'Back to Earth'
Here's the bad news for Rider: After being demolished 79-46 by the team picked 11th in the 12-team ACC, any talk that the Broncs are worthy of top 25 consideration is history.
The seven points the Broncs received in this week's AP poll? Certain to disappear, unless they can pull off a stunner Saturday in Lexington.
The national attention Rider was given after taking down Mississippi State? Nearly certain to disappear, at least until later in the year.
As Tommy Dempsey put it, "This will bring us back to earth."
Here, though, is the good news: Any talk that Rider was going to end up garnering consideration for an at-large NCAA bid was absurdly premature. Such a circumstance might have been possible eventually, but in order for that to have happened, Rider would have needed to do far more than win Thursday night and turn in a respectable performance Saturday. The Broncs would have needed to crush nearly everyone else on their non-conference schedule and probably lose no more than two games in the MAAC.
Even under those circumstances, an at-large bid would be far from a shoo-in.
With that in mind, appearing on more and more AP ballots in November and early December would have done absolutely nothing to move the Broncs closer to their only important goal: Winning the MAAC.
That means that no matter how loud that statement last Friday in Starkville -- and no matter how hard the thud last night in Charlottesville -- the Broncs' real season starts in December, when they'll host Marist in their MAAC opener.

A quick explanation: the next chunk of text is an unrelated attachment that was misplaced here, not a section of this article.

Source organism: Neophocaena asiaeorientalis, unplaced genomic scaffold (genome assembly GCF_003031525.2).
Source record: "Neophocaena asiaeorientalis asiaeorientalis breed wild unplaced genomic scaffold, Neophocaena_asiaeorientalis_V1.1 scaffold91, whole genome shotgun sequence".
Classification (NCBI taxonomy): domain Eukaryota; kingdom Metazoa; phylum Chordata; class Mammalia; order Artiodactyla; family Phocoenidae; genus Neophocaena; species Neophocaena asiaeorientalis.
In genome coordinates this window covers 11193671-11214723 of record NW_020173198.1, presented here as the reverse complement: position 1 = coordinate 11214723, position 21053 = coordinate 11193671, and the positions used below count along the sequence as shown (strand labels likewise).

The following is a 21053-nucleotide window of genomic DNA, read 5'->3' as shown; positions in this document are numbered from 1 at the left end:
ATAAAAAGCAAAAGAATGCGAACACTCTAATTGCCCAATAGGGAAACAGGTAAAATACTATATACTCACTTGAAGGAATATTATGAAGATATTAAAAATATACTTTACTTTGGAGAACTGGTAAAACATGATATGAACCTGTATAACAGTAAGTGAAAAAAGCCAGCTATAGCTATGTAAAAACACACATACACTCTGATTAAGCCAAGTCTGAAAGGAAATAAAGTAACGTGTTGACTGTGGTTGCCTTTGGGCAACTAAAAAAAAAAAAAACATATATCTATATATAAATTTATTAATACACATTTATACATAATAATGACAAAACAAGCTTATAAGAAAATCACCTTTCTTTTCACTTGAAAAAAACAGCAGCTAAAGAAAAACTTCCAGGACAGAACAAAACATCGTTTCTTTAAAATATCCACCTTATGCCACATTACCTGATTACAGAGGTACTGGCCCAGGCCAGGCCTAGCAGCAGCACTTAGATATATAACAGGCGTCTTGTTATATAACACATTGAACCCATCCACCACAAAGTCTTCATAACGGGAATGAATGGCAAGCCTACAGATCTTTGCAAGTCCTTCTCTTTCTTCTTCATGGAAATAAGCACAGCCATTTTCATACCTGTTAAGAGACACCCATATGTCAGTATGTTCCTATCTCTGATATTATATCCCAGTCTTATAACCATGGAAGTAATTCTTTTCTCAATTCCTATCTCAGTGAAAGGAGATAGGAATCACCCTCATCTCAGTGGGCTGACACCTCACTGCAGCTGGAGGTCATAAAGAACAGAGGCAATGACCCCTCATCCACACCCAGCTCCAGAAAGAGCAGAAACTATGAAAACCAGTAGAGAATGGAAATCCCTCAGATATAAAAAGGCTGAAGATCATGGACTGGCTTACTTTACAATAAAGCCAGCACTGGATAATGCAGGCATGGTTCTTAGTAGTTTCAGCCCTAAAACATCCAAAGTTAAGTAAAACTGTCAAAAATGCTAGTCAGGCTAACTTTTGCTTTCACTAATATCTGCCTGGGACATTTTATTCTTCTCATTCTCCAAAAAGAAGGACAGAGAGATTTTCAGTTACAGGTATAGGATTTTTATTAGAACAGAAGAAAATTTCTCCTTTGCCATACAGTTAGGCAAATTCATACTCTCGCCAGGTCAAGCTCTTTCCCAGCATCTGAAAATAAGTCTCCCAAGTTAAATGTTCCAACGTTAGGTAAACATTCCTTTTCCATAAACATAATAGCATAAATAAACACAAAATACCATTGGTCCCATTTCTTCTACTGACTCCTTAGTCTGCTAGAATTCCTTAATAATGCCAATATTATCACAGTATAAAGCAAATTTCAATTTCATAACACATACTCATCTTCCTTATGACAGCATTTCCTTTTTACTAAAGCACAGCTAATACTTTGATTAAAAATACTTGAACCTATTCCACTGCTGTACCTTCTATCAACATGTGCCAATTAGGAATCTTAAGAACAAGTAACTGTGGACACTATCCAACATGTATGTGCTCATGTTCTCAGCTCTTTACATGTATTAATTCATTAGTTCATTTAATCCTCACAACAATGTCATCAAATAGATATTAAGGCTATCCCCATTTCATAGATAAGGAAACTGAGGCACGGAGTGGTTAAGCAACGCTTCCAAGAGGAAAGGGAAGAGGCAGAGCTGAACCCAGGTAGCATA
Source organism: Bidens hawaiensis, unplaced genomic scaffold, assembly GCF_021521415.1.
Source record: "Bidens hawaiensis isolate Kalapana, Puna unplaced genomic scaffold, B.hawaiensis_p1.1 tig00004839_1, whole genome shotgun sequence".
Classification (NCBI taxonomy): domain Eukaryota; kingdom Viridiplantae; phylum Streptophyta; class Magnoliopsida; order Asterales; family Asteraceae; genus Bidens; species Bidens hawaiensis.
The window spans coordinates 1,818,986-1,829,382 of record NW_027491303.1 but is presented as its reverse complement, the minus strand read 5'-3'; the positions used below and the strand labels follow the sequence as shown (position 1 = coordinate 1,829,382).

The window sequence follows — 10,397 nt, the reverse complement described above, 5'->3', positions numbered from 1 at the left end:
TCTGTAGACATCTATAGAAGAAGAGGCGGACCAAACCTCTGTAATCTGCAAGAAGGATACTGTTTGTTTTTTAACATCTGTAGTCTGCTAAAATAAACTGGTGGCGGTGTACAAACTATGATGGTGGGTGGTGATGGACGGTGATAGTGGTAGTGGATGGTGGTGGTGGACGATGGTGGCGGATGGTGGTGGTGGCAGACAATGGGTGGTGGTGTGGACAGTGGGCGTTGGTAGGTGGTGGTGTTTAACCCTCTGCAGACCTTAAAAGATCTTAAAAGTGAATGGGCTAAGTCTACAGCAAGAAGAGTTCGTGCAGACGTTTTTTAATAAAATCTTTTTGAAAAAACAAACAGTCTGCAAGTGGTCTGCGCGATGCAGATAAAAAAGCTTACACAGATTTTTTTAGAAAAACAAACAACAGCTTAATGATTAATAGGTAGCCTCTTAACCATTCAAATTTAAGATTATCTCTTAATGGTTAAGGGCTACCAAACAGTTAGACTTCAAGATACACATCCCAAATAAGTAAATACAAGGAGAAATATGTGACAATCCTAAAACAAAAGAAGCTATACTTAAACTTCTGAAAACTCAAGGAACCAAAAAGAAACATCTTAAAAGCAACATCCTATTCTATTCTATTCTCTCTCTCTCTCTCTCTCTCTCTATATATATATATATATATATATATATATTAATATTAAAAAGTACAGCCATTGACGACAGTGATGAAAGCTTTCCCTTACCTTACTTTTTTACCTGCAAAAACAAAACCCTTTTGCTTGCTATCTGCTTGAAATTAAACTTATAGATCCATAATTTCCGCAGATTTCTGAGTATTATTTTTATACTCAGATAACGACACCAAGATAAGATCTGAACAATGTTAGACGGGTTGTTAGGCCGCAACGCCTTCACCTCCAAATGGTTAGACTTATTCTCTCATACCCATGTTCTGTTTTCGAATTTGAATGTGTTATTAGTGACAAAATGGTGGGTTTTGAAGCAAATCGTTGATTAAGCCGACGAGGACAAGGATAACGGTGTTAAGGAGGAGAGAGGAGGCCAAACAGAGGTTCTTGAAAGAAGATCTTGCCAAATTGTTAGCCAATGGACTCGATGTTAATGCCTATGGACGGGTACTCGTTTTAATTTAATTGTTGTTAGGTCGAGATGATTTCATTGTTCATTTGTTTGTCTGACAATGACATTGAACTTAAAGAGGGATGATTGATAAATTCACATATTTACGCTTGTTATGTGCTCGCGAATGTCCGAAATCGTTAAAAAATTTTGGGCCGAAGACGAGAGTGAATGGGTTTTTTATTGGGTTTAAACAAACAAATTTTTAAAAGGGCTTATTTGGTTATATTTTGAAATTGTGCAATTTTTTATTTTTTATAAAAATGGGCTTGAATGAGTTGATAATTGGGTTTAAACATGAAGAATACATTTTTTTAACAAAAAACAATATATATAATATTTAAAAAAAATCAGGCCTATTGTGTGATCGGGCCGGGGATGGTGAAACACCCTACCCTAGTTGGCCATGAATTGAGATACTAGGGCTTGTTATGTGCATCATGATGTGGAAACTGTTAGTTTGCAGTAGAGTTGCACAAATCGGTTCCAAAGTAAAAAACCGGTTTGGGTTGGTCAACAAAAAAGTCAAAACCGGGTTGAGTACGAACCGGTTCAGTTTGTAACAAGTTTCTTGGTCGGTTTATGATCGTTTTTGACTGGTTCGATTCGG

That isn't to say these games have no value, or that a win Thursday would have been worthless. It isn't to say the Broncs gained nothing from their brief appearance in the national spotlight. It's simply to say that when you haven't been to the NCAA tournament in 15 years, your only important goal is getting there. And anyone who thought this team was going to lose in the MAAC tournament but sneak into the Field of 65 was delusional.
So what do we know about Rider through three games?
For one, they're as dangerous as anyone when they're knocking down 3s, but need to find ways to score when those shots aren't falling. They shot 62 percent from 3 against Mississippi State and 56 percent against Lehigh, but when they missed eight of their first 10 3s Thursday night, their offense fell apart.
Secondly, Ryan Thompson isn't the only player who can take over a game. The preseason MAAC Player of the Year hasn't led them in scoring in any of their three games. But there will be games when Mike Ringgold and Novar Gadson are quiet and Thompson needs to carry them. Thursday was one of those nights, and Thompson wasn't equal to the task, managing just nine points on 3-for-7 shooting.
Thirdly, one of their biggest problems last may not be fully remedied: Wild inconsistency.
Sure, every team in the country is inconsistent in some ways. In fact, it'd be hard to argue there's a team in college basketball history that hasn't had some inconsistencies.
But successful teams generally have a base level of performance that they're sure to deliver. They're capable of either winning games while playing poorly or at least avoiding embarrassing losses like the one Rider suffered last year at Canisius.
This Virginia loss is only one game. It might very well be the only real dud Rider turns in all year. But I was starting to develop an expectation that this team was good enough -- and consistent enough -- to never be embarrassed, no matter the opponent.
I thought a team that posted a double-digit road win against the 18th-ranked team in the country would show up every night, whether it be in Starkville, Charlottesville, Lexington or Poughkeepsie.
It turns out, I was wrong.
But that doesn't mean the Broncs will be embarrassed Saturday at Rupp Arena, or that they can be taken lightly by anyone. And it doesn't mean the trajectory of their season has been radically altered, even if, as Dempsey pointed out, walk-ons were knocking down shot after shot.